Even though by then it was after 2:00 we decided to push it and visit Spotsylvaina Courthouse as well, since we had four battlefields in the area and only two days. The Battle of Spotsylvania Courthouse jumps two years in the Civil War in 1864. It is the second battle of General Grant’s Overland Campaign that will culminate in the siege of Petersburg over the winter. It follows the Battle of the Wilderness that is also nearby, but is the subject of another day. After a couple of days of bitter fighting in the Wilderness, General Grant needed to change the battlefield to more open terrain where his superior numbers would be more effective. So he moved his army south and east from the Wilderness towards Richmond and General Lee had to respond. The race was on to occupy the crossroads at Spotslyvania Courthouse. General Sheridan’s cavalry was given the task of clearing the Confederates from the Brock Road but was bogged down and delayed by General Stuart’s cavalry. Meanwhile, General Anderson (who had replaced the wounded Longstreet) used parallel roads recently cut by the Confederates to barely beat General Meade’s advanced infantry. Thus ensued the initial battle at Laurel Hill on May 8. Both sides then dug in building trenches along a 7 mile front. Over the next four days General Grant attempted to find a weakness in the Confederate line with the only limited success of Colonel Upton’s 5000 man regiment that briefly captured Doyle’s Salient on May 10. Seeing this result with only 5000 men, General Grant believed that a concentrated attack with 20,000 men should be even more effective. This attack came on May 12 along the portion of the Mule Shoe known as the Bloody Angle. The Confederate Line was constructed with a significant bulge extending a mile beyond the rest of the line called the Mule Shoe. This made it vulnerable and this was the site of the main attack. In bloody hand-to-hand combat for most of the day the armies fought back and forth across the Confederate line. The Confederates were able to delay the Union long enough to establish a new and shorter set of breastworks to the south that they fell back to on May 13. For the next week, until May 18, there were numerous attempts to break the Confederate line with heavy Union loses. Grant again decided to move the battlefield in an attempt to catch Lee before he had a chance to establish breastworks and trenches. Since this battlefield spanned over two weeks of fighting, it was confusing even with the assistance of the Driving Tour CD. Besides the Bloody Angle where you can still see the breastwork over which so many died, the most impressive part of the tour was a short section of reconstructed breastworks along the new Confederate line south of the Bloody Angle. You can really appreciate the difficult anyone would have in any direct assault of these fortified positions. It also did not help that we rushed through much of the battlefield and the fact there was no movie to introduce the battle. All they had was a kiosk with a short series of interpretive signs that really just added to the confusion. Even though we hurried through it, it was still nearly 6:00 before we were done. So we went out to dinner and talked about what we had seen throughout this very full day.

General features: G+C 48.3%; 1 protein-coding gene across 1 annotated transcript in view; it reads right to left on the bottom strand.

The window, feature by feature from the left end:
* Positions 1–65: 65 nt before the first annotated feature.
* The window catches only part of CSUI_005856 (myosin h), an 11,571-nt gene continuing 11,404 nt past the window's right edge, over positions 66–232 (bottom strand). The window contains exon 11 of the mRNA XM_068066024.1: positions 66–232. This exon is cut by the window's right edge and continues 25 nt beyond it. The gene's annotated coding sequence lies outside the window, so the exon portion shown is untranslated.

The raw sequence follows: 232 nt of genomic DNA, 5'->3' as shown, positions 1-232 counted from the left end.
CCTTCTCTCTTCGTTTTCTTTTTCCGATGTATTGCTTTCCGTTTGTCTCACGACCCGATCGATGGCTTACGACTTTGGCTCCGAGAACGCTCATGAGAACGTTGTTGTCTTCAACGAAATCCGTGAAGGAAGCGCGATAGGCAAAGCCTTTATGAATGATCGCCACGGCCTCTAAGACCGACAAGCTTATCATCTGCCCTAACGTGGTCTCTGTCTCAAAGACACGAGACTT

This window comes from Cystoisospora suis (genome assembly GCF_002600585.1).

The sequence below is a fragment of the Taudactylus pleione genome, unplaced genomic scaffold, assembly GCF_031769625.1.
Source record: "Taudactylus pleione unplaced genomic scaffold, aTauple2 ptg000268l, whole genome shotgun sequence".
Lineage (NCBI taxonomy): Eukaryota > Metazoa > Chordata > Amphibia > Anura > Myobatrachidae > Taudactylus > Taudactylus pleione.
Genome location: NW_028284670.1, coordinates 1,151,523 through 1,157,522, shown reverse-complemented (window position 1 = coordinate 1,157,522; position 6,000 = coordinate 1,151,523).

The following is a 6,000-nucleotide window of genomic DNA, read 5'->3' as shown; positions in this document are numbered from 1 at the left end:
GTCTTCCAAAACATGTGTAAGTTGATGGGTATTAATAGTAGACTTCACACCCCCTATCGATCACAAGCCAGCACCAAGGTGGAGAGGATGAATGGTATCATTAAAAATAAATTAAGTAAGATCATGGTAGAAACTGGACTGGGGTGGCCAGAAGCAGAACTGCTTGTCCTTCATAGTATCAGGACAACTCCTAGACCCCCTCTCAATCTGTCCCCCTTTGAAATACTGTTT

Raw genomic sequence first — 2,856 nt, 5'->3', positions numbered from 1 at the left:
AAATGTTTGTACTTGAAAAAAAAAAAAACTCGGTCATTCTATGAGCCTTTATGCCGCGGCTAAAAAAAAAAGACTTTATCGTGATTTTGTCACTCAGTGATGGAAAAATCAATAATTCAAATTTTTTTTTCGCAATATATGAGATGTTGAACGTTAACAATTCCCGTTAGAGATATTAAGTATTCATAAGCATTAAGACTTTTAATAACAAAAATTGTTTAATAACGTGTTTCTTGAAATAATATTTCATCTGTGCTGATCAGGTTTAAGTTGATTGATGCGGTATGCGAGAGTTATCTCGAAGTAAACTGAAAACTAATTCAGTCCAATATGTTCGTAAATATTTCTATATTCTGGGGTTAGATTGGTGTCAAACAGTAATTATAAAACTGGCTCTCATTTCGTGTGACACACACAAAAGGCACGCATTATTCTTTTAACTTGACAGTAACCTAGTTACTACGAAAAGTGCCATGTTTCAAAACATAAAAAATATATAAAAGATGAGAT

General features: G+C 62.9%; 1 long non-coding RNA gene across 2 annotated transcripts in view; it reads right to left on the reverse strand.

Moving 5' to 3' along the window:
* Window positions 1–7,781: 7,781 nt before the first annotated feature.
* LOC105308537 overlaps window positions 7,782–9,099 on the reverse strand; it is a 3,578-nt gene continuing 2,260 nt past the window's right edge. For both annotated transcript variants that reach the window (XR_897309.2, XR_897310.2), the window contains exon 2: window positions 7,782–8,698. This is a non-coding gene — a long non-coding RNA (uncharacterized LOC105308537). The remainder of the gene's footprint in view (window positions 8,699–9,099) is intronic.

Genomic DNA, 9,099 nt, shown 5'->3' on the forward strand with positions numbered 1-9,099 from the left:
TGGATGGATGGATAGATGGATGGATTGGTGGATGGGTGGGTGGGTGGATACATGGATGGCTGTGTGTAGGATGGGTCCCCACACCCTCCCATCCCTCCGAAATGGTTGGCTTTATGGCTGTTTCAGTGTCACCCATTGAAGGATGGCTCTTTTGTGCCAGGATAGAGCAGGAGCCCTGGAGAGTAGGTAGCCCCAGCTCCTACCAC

Sunday was our last day at this location and we had the choice of either returning to Fredericksburg or heading northeast to George Washington’s Birthplace National Monument. Since our next location would still be 30 miles from Fredericksburg, to our south instead of our north, we decided George Washington’s Birthplace made more sense. Besides we were both tired after the long day on Saturday and figured the National Monument would be a short day. The weather on Sunday was great, cool and sunny so it was a pleasant drive through the Virginia countryside. As we expected the National Monument is not very large consisting of small Visitor Center and a replica of a typical 1700s house with outbuildings, farm animals, and fields. I was surprised to find out that George Washington was born at this location, but only lived for three years before his family moved to their plantation at Mount Vernon. This was the homesite of the Washington family which dates back to the late 1600s and four generations are buried in the family cemetery. However, by the time of Washington’s birth in 1732 the family owned many properties including what would become Mount Vernon and his uncle’s family continued to occupy this farm. The original house burned down in 1791, shortly after the Revolutionary War, and was never rebuilt, so a replica of what was believed to be a typical wealthy Virginia farmer was constructed in 1932 in time for George Washington’s 100th birthday. They have since located the original foundations for the home, which is close to the replica, and you can see from the outline it does not resemble the replica at all. They have furnished the replica with period pieces and allow visitors to view the interior every hour through the day. The grounds are beautiful consisting of a combination formal and herb garden, outbuildings including kitchen, washroom, and barns. The farm itself is a demonstration farm for the 1700 time period, although we did not see any activity, except for the cows, sheeps, and hogs. We also took a short drive to the family cemetery and wharf area along the Potomac River. After lunch, we explored the woods around the house along a 1.5 mile Nature trial. It was a pleasant day at a beautiful location along the Potomac and Popes River in the Northern Neck of Virginia. As expected we were back early to get ready to move on Monday.